As a child, Mackay was frequently a victim of physical abuse at the hands of his violent, alcoholic father Harold. When Mackay was ten, Harold died from complications of alcoholism and a weak heart. His final words to his son were ‘remember to be good’.

Patrick was said to be unable to come to terms with the loss, telling people Harold was still alive and keeping a photograph of his father on his person.

Later in his youth, he suffered from extreme tantrums and fits of anger, indulged in animal cruelty and arson (at one point setting the pet tortoise on fire), bullied younger children, stole from elderly women’s homes and people in the street, and even attempted to kill his mother and aunt.

He also attempted to kill a younger boy, and later said he’d have succeeded had he not been restrained, and attempted to set fire to a Catholic church. Because of such incidents, he spent his teenage years in and out of mental homes and institutions. At 15, he was diagnosed as a psychopath by a psychiatrist, Dr. Leonard Carr. Carr predicted Mackay would grow up into a ‘cold, psychopathic killer’.

Adulthood and murders

As he entered adulthood, Mackay developed a fascination with Nazism, calling himself “Franklin Bollvolt The First” and filling his flat with Nazi memorabilia. He lived in London and was frequently drunk or on drugs. In 1973, near his mother’s home in Kent, he met and was befriended by Father Anthony Crean, a priest. Regardless, Mackay broke into Crean’s home and stole a check for £30. Arrested and prosecuted by the police, he was ordered to pay the fine back but never did. The incident caused a rift between the two and Mackay returned to London. It was around this time that Mackay said that he had drowned a tramp in the River Thames.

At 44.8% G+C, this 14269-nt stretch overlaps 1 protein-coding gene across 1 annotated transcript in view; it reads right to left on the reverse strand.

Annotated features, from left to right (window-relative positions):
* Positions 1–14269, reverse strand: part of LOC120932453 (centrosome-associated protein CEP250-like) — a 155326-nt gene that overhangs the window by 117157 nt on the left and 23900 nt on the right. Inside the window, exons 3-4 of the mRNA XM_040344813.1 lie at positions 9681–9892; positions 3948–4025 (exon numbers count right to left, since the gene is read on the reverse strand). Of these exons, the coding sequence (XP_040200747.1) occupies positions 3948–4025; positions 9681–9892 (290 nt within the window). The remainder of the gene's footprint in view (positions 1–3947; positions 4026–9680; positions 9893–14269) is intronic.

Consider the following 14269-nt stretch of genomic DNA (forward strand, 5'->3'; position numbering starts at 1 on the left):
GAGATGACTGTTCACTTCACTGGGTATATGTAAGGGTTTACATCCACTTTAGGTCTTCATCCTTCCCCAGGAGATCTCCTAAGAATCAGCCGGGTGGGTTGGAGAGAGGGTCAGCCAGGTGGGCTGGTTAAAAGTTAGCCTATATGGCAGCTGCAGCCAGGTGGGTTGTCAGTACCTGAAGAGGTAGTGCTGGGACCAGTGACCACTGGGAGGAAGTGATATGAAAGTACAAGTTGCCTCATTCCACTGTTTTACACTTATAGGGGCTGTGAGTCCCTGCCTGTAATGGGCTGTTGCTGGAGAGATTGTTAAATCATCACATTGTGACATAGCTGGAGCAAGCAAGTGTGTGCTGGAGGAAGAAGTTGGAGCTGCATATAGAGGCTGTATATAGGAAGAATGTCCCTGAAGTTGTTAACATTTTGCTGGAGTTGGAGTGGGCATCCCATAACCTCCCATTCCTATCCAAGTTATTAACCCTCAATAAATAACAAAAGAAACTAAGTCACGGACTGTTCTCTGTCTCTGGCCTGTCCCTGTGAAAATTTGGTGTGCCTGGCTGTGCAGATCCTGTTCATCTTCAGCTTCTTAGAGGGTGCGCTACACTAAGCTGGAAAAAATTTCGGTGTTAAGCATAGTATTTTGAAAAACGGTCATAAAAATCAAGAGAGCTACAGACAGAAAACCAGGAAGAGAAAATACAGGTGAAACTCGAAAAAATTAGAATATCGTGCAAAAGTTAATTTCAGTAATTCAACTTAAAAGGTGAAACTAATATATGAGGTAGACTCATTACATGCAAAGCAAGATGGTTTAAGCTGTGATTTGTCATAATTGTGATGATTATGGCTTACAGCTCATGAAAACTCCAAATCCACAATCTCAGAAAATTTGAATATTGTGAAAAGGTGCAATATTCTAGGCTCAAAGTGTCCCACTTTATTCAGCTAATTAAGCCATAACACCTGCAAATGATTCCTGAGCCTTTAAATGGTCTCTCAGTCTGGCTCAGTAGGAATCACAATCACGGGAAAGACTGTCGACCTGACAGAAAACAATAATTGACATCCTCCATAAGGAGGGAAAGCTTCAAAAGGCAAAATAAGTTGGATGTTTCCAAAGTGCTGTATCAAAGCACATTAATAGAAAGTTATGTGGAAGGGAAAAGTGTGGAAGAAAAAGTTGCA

On March 21 1975, then aged 22, Mackay used an axe to kill Father Crean, hacking through the victim’s skull and watching him bleed to death. He was swiftly arrested and was soon considered by police to be a suspect in at least a dozen other killings over the previous two years, most victims being elderly women who had been stabbed or strangled during robberies. Mackay bragged that he had murdered eleven people.

Mackay was charged with five murders, but two charges were dropped through lack of evidence. In November 1975 he was convicted and sentenced to life imprisonment. He is reported to be among the 50 or so prisoners in the United Kingdom who have been issued with a whole life tariff and are unlikely ever to be released from prison.


Flatwoods monster

In West Virginia folklore, the Flatwoods Monster, also known as the Braxton County Monster or the Phantom of Flatwoods, is an entity reported to have been sighted in the town of Flatwoods in Braxton County, West Virginia, United States, on September 12, 1952. Stories of the creature are an example of a purported close encounter of the third kind.

Flatwoods Monster

Sub grouping: unidentified extraterrestrial

Other name(s):
Braxton County Monster
Phantom of Flatwoods

Country: United States

Region: Flatwoods, West Virginia


Location of Flatwoods, West Virginia